I’m not the biggest New Year’s fan in the world.
In fact it’s safe to say I do a great Scrooge impression. It’s just a week late.
The last few New Year’s I’ve just enjoyed being at home with some close friends and family and bringing the New Year in that way.
But my problem with New Year’s Eve isn’t anyone else. My main problem with New Year’s Eve is myself.
With New Year comes the inevitable New Year’s Resolutions. And with them comes the inevitable failure and let down. Most of the time if I make a resolution I end up making exactly the same resolution next year. So sure I maybe vow to run more and yeah perhaps for a week or two I do. But then I stop and I quickly fall away with my promises to myself. Or maybe I am determined to write more and for a few days I am writing blog after blog. But eventually sooner or later I get lazy and I end up rather sitting on my butt doing nothing, than write.
Now it’s not that New Year’s resolutions are bad. It’s not even that they can’t be done. But what is seeming more and clearly to me every year is that when it’s left up to me, even my best intended plans will come to nothing.
Which is pretty depressing. Because when I focus on my own abilities I will just let myself down. And I will start to doubt that I am made for anything. Or I will start to beat up on myself because of my inability to follow through on the dreams I want to pursue. Or I will start to doubt my faith and God.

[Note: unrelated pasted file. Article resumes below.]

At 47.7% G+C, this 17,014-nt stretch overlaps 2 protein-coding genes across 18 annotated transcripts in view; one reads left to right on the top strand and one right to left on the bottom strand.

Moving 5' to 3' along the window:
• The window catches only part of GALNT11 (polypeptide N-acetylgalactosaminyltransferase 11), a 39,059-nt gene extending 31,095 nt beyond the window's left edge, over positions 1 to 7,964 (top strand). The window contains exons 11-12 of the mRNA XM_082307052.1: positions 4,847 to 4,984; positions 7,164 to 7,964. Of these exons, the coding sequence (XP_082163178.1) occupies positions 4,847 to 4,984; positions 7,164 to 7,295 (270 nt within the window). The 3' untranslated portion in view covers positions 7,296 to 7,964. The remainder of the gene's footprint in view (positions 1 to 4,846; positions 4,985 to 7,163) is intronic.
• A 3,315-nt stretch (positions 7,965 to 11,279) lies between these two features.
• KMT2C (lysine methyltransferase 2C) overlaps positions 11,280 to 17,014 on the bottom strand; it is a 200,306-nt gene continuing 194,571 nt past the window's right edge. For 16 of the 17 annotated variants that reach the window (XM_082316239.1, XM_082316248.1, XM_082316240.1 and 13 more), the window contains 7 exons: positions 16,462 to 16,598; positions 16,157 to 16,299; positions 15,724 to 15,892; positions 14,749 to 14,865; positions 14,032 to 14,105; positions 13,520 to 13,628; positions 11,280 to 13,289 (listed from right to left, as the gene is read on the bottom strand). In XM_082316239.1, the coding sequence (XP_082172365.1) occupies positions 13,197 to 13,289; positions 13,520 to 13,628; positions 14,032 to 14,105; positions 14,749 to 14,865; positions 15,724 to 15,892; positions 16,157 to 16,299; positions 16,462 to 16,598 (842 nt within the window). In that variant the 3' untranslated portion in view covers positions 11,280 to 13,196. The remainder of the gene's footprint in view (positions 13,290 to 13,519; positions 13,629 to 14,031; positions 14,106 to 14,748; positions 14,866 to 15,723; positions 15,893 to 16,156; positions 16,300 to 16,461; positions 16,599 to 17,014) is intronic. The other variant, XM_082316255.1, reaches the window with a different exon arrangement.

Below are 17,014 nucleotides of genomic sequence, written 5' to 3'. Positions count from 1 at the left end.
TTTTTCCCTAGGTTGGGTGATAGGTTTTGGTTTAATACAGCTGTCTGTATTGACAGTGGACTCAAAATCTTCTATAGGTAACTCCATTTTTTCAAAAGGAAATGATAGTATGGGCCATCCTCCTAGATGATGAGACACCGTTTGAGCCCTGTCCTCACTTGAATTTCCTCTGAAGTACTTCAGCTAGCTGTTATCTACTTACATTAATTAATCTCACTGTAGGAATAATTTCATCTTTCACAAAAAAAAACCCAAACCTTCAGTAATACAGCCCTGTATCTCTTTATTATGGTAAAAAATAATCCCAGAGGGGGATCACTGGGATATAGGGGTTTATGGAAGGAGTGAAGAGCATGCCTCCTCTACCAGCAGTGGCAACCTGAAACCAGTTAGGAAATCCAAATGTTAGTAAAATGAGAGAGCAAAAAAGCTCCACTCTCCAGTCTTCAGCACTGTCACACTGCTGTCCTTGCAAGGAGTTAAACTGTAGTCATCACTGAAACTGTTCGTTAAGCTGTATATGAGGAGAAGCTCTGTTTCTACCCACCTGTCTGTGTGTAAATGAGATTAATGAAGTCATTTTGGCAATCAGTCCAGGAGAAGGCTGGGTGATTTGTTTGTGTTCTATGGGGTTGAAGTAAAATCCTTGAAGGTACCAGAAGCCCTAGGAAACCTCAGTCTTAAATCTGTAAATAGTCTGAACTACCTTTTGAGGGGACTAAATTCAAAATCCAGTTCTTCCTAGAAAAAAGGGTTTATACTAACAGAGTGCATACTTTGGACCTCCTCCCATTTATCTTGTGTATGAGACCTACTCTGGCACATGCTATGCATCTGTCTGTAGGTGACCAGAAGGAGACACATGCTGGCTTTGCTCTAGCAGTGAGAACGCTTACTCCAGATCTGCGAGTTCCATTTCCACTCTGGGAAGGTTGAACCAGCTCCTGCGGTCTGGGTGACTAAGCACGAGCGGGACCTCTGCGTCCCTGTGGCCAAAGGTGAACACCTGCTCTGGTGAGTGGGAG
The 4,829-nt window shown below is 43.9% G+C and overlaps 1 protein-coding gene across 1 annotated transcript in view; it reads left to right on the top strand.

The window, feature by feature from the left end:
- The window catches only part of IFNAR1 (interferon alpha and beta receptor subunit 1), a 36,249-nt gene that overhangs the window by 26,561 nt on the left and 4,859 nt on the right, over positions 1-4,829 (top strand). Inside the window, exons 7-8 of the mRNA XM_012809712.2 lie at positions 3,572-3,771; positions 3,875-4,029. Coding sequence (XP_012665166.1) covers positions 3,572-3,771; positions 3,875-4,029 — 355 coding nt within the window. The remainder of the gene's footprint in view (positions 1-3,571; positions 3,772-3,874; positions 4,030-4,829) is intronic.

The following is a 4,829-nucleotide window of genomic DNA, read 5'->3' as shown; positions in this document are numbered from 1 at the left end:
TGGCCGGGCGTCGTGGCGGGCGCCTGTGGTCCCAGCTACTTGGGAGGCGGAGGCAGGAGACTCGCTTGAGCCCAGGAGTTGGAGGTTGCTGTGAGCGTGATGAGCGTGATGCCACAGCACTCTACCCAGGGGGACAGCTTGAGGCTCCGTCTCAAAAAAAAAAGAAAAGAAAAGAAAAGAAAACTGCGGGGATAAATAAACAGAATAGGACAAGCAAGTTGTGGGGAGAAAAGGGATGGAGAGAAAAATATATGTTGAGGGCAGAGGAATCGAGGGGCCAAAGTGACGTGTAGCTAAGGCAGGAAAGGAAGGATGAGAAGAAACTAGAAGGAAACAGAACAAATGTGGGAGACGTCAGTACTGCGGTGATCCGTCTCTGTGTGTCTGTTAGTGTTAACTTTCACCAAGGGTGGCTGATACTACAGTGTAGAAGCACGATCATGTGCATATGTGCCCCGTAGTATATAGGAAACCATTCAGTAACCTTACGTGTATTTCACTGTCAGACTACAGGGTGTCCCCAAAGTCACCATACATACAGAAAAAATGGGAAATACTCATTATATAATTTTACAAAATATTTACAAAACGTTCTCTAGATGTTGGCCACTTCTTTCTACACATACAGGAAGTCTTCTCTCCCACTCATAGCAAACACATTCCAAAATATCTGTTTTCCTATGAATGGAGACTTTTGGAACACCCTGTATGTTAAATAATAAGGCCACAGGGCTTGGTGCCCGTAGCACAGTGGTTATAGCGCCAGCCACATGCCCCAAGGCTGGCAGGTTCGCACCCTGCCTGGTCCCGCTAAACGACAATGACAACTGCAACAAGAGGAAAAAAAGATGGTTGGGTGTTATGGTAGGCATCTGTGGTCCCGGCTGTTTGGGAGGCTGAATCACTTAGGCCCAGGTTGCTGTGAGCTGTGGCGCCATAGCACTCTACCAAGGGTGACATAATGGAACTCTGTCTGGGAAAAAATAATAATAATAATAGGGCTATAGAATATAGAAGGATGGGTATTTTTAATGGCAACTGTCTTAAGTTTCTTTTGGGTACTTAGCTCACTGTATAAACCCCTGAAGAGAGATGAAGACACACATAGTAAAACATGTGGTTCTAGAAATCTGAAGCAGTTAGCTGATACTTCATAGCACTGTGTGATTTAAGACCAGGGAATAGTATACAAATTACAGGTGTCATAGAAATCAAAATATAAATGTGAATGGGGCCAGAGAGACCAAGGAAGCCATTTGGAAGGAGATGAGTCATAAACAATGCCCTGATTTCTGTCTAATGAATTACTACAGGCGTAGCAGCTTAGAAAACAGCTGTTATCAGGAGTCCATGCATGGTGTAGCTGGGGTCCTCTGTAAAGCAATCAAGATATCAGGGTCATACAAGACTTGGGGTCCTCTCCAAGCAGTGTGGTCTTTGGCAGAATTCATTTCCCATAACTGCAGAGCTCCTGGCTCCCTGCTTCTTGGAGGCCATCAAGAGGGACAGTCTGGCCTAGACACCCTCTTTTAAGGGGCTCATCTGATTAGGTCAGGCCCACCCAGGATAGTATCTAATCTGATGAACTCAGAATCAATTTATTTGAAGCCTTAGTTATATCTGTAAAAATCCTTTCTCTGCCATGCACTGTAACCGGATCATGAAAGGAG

Which is all pretty selfish when you think about it.
Selfish because the focus is on me. Selfish because all my New Year’s resolutions are set out to make me a better person. To make me feel superior or have worth.
As Christians we spend so much time trying to do rather than just being. We set out to read the Bible in a year but we get bored at Leviticus. Or we decide to pray more but when God doesn’t seem to hear us we give up. Or even when we decide to do something for someone else we get frustrated when they don’t change the way we want, to so we give up on them.
But thankfully for us God doesn’t work like we do. He doesn’t base his view of us on our New Year’s Resolution success rate.
Which means we can be free to spend time in his presence and be, rather than doing what we think a good Christian should do.
This year when I think of the things I want to accomplish or the the things I want (or maybe just need) to change about myself I will try and remember that they aren’t what make me who I am. It’s the God who loves me no matter what that makes me who I am.
And when I eventually forget the optimism and hope I had, I can refocus on what I should have done in the first place.
It’s a good thing to be better. There is nothing wrong with wanting to accomplish things this year.
The problem is when we try and do them for ourselves, by ourselves.
In 2011 and beyond, I don’t want to make that mistake again.